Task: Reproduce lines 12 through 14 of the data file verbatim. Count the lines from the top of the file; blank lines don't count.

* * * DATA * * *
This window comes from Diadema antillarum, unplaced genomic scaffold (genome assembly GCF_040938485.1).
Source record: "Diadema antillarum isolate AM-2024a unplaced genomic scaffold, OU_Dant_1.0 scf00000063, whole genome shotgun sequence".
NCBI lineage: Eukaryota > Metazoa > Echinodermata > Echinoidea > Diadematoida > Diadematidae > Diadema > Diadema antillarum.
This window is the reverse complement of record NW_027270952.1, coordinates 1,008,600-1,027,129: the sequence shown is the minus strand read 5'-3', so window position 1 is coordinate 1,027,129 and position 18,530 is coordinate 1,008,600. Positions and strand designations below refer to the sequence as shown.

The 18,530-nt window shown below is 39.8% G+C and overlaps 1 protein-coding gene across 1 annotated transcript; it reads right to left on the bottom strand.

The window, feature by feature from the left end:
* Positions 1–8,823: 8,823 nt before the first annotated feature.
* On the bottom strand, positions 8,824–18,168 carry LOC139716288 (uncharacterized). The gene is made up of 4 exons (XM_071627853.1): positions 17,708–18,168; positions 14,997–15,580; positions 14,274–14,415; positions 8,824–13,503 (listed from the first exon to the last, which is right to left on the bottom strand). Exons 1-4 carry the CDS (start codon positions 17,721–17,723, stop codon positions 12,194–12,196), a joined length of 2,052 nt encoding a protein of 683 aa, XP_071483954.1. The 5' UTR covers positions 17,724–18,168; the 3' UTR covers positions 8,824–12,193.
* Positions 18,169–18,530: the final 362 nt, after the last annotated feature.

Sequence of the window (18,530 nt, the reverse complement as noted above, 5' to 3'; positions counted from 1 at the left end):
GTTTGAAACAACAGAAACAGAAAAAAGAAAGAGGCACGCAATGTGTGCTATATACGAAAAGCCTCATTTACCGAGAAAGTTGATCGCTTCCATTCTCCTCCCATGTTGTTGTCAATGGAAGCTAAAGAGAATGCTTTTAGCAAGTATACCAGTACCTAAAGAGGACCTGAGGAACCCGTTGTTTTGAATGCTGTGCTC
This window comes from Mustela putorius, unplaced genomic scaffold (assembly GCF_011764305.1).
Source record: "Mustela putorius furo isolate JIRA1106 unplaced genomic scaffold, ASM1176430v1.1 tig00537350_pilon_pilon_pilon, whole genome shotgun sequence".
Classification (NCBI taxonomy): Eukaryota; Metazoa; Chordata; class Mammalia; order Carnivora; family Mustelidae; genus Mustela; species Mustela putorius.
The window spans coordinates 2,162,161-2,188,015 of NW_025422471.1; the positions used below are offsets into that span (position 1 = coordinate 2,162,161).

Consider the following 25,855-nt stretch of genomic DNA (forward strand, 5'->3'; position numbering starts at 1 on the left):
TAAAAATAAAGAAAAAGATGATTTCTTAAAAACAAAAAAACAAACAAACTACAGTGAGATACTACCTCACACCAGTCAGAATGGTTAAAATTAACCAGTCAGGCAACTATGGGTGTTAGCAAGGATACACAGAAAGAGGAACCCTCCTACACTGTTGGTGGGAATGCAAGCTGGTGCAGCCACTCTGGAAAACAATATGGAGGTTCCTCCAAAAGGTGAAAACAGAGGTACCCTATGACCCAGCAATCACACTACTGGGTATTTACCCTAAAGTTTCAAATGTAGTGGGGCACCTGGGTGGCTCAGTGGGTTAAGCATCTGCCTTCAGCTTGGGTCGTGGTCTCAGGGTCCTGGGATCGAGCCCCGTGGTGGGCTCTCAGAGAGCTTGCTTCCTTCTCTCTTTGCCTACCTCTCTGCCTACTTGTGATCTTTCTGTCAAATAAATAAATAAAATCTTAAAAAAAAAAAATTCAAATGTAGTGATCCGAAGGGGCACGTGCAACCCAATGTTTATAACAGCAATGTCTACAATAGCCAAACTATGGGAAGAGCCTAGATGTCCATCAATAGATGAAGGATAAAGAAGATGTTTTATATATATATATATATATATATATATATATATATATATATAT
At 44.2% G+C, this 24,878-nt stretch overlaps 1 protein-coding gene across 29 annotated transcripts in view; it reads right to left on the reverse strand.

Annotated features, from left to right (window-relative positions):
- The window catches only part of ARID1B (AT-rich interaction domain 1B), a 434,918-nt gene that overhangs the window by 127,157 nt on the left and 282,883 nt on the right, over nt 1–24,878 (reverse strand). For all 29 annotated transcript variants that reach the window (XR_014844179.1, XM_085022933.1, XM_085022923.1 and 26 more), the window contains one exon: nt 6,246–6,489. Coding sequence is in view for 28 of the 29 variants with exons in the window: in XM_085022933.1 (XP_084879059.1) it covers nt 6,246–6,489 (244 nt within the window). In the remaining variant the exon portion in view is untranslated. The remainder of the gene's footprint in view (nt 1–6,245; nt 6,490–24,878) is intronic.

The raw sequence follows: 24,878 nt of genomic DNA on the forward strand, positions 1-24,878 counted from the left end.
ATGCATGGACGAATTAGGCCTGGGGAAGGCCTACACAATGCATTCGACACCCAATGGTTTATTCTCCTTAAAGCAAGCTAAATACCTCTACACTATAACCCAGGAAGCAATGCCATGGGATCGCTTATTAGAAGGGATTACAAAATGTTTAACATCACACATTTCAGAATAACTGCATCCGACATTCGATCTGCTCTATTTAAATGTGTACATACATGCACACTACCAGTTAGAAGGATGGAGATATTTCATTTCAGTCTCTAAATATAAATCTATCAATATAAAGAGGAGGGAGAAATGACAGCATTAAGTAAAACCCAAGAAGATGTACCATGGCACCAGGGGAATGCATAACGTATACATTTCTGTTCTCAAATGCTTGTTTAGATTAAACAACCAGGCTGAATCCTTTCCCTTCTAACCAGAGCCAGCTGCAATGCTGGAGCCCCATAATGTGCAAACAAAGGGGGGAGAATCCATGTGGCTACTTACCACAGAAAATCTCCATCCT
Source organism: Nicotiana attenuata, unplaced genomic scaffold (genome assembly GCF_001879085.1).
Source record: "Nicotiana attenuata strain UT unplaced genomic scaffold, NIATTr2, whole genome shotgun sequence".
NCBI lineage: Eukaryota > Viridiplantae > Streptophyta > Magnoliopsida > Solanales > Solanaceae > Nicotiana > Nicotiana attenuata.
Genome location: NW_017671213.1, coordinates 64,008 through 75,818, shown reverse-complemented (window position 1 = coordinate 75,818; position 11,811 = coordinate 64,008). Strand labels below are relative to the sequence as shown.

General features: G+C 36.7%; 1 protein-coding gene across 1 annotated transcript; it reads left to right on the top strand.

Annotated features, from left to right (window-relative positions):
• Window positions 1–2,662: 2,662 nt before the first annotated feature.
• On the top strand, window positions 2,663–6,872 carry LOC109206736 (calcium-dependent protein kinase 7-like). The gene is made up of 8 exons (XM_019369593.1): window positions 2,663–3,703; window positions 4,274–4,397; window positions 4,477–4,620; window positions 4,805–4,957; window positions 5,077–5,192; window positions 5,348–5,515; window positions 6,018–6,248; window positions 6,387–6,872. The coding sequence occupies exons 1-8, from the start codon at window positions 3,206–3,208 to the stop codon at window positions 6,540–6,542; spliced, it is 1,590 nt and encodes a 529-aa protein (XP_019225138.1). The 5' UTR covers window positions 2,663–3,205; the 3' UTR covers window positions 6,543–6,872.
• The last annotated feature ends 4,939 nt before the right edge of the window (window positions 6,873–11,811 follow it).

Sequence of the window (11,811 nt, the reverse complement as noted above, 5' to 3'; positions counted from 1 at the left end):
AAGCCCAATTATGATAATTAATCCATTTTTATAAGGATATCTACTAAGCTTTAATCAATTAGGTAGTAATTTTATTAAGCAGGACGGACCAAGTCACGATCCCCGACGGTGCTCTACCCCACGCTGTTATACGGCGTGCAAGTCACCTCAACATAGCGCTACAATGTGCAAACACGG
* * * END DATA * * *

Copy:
This window comes from Mustela putorius, unplaced genomic scaffold (assembly GCF_011764305.1).
Source record: "Mustela putorius furo isolate JIRA1106 unplaced genomic scaffold, ASM1176430v1.1 tig00537350_pilon_pilon_pilon, whole genome shotgun sequence".
Classification (NCBI taxonomy): Eukaryota; Metazoa; Chordata; class Mammalia; order Carnivora; family Mustelidae; genus Mustela; species Mustela putorius.